While particular scales and measuring arrangements have been described, it will be evident that any other type of scale, or method of causing a suitable displacement of the spot may be used. For example, three photocells may be arranged to record the X, Y, and Z tri-chromatic coefiicients of the I. C. I. system- These may then be combined in any suitable manner such as that recommended by the I. C. I. and described in the Handbook of Colorimetry" by Hardy. In this case, an I, C. 1. scale such as is shown in Fig. 5 may be used. Such a scale is advantageous, for example, when it is desired to know the color of an incandescent lamp at different temperatures. To produce this sort of indication the outputs of the three photocells 6, 1 and 8 are added and the value obtained is used to divide into the readings from each of the photocells I and 8. The resulting values are then applied to the vertical deflection plates I8 and i8 and horizontal deflection plates ii and i9 of the oscilloscope IS. The way this is done is shown in Fig. 'l. 1
The output of photocell l is connected across potentiometer 52 of Fig. 7 to provide the X component of the I. C. I. system and the output otphotocell 8 of Fig. 1 is connected across the potentiometer 61 of Fig. 7 to provide the Y component and that of photocell 6 of Fig. 2 is connected across potentiometer I4 of Fig. 7 to provide the Z component. The voltage appearing on the grid 54 of triode 55 is then dependent upon the sum of the values 01 the-voltage outputs of the photocells 6, I and 8 and represents the sum in the I. C. 1. system of color specification. The voltage appearing at the plate 58 of the tube 55 then becomes more negative, the greater this sum. The signal from plate 58 is applied to the grid 62 of the tube I3 to reduce the-amplification which the tube 13 provides for the signal from the photocell 1 that is applied to the control grid 65 of tube l3. Similarly the signal from photo tube 8 is acted upon by tube 14 and its amplification is reduced by anincrease in the composite signal applied to the grid 6! of tube Hi. The action is equivalent to division and the voltage at the plate 83 of tube 13 represents the quantity X divided by X plus Y plus Z, while the voltage at the plate 12 of tube l4 represents the quantity Y divided by X plus Y plus Z, thus giving a reading equivalent to the trichromatic coordinates of the I. C. I. system. The outputs of tubes I 3 and M are applied to the vertical and horizontal deflection plates respectively of the cathode-ray tube i5 through conventional amplifiers to give a resultant deflection to the cathode-ray beam in accordance with the I. C. I. system. Any other color specification system resulting in two coordinates may similarly be applied to a cathode-ray tube in order to give an instantaneous indication.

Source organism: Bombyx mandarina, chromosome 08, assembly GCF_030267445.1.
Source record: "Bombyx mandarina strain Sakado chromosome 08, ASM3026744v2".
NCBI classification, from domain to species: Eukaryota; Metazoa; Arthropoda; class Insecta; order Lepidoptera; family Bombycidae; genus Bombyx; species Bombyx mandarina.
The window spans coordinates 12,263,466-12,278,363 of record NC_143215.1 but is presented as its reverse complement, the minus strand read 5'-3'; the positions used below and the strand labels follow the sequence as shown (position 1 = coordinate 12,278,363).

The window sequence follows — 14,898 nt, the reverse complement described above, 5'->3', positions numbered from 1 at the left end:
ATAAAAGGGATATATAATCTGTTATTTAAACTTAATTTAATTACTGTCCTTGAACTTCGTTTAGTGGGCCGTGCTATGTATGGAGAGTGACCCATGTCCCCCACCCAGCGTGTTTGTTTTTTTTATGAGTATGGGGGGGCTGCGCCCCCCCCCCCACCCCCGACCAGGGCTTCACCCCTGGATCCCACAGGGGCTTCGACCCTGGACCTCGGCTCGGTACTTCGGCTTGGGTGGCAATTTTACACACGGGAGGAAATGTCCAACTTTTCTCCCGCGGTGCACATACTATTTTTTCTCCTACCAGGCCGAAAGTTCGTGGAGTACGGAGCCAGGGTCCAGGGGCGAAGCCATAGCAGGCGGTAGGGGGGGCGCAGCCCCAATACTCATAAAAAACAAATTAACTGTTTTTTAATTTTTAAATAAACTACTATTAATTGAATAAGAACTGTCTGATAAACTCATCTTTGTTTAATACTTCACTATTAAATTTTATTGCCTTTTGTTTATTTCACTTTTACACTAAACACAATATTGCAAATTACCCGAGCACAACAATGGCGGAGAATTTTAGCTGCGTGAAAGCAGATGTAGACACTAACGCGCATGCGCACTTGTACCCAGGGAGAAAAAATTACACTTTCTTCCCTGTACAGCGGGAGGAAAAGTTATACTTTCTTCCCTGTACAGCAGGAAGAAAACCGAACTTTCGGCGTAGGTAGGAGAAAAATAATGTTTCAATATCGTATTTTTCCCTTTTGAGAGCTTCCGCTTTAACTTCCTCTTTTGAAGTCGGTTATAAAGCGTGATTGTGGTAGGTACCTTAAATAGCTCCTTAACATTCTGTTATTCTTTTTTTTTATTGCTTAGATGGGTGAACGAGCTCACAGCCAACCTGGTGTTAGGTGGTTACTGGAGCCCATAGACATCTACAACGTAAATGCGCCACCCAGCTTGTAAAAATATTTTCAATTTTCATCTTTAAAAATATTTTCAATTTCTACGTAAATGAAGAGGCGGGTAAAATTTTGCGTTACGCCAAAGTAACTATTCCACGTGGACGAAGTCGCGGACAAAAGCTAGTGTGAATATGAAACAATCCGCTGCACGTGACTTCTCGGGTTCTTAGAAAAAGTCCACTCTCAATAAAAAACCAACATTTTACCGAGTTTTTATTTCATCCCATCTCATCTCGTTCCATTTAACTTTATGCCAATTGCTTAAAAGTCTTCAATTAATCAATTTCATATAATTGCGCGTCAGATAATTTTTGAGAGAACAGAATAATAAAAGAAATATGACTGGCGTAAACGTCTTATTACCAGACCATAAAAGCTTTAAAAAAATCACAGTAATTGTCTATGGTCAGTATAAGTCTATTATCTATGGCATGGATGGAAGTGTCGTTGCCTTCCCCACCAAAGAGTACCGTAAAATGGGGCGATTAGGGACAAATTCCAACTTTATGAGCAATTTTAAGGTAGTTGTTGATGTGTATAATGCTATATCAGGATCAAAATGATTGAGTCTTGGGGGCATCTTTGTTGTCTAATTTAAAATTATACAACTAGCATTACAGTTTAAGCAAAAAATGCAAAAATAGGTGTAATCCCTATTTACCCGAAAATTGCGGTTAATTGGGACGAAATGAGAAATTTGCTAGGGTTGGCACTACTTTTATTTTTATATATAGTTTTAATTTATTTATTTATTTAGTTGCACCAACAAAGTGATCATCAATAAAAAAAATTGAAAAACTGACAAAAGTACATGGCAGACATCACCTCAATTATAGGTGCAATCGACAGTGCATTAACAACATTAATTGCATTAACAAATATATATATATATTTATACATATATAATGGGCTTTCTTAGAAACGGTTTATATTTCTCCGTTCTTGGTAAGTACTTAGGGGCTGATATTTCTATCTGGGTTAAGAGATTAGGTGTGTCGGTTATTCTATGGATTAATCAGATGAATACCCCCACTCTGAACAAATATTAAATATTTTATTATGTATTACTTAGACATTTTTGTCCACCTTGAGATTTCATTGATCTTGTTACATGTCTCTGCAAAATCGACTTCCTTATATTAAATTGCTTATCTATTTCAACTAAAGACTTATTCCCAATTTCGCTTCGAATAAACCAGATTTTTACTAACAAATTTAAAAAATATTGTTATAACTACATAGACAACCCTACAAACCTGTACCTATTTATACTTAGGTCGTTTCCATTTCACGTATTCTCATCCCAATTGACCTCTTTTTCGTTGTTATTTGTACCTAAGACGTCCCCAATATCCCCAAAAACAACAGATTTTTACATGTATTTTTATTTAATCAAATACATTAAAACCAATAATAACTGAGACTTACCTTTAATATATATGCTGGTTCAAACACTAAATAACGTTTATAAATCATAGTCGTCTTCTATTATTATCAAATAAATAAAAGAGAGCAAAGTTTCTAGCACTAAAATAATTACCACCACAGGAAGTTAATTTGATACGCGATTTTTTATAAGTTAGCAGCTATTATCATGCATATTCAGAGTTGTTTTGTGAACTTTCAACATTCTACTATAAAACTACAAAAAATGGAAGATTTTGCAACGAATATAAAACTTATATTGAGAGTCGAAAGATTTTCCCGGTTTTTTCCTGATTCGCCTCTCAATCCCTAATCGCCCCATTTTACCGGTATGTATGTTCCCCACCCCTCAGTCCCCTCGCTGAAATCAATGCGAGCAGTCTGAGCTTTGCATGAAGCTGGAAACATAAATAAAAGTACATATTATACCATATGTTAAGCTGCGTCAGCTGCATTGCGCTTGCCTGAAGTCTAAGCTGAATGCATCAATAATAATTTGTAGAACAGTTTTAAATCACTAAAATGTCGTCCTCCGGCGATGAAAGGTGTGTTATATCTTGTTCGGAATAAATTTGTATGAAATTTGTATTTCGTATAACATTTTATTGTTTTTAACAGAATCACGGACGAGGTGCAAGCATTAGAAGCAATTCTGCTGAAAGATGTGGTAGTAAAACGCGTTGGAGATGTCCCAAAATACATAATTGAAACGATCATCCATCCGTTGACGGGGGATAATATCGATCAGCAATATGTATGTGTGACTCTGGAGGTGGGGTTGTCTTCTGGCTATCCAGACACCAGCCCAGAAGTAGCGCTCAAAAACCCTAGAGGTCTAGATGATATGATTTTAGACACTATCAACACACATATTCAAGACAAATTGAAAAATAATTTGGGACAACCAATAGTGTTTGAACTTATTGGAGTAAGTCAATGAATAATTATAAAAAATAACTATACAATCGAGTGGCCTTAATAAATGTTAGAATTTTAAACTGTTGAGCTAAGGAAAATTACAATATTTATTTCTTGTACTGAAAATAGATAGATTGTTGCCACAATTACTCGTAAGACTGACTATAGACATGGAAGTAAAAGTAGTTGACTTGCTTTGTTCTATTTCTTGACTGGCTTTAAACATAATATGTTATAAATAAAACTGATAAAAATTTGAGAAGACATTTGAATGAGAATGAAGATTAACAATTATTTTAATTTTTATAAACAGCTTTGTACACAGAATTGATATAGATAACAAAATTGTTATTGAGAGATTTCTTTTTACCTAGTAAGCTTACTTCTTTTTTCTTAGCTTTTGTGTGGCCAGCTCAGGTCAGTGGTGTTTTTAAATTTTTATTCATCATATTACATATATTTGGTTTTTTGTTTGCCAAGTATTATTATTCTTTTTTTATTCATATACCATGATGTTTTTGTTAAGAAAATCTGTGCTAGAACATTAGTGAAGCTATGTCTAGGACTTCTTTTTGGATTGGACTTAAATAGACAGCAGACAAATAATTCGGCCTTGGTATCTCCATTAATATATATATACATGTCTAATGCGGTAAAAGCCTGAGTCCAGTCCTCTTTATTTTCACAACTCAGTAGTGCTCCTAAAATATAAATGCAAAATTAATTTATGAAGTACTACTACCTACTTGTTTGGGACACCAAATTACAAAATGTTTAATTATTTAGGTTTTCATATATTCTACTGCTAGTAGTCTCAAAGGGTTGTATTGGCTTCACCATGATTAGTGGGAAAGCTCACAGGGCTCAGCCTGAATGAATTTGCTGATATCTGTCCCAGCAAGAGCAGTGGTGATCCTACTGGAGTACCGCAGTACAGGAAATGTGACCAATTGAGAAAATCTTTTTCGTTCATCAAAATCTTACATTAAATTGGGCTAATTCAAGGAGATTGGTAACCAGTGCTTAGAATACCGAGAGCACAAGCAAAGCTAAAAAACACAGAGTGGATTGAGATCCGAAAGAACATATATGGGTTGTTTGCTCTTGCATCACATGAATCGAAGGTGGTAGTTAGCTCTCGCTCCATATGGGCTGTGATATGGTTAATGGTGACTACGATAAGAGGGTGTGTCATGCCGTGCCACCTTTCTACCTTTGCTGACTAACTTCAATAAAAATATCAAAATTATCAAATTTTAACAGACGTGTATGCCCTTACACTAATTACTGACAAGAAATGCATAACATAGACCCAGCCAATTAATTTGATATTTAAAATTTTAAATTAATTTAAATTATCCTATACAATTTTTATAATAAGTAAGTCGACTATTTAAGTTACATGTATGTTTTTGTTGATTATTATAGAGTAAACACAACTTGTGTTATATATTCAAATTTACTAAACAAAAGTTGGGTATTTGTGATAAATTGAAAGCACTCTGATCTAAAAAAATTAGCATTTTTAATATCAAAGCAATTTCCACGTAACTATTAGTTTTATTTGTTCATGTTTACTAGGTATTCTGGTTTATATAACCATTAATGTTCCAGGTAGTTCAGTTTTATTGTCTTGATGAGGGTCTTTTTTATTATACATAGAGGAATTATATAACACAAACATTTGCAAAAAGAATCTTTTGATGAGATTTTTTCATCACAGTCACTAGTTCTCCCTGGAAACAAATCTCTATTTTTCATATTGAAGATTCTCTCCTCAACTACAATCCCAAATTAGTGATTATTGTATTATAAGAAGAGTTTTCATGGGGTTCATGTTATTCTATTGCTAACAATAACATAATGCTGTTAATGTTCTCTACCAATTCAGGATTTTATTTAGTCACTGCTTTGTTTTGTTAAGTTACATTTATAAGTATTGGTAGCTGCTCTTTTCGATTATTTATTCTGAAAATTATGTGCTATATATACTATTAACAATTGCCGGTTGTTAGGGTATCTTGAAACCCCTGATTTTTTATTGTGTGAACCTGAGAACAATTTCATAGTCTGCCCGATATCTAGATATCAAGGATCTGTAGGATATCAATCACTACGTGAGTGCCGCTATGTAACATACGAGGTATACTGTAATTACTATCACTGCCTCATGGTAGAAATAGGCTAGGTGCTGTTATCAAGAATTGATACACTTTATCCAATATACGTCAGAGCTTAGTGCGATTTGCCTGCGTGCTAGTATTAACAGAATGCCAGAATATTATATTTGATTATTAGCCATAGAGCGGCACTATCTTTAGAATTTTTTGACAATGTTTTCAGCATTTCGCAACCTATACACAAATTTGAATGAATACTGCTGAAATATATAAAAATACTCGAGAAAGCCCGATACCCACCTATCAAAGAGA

While collimated light and an integrating sphere with an opaque sample therein have been described above, other ways of operating the phototubes may be used. For example, a, transparent sample may be tested with the device described. Another way of illuminating the sample is shown in Fig. 8. The light from source 4 is obliquely incident on the sample I. Th inside of the case 3' is painted black so that any of the specular light following the paths 4 and 4" is not recorded by the photocells 6', I and 8', but the diffuse light following the paths b, b and b" is recorded. Conversely the photocelis may be placed in the paths of specularly reflected beams 4' and 4" in order to read only specular light. Either collimated, spreading or diffused illumination may be used.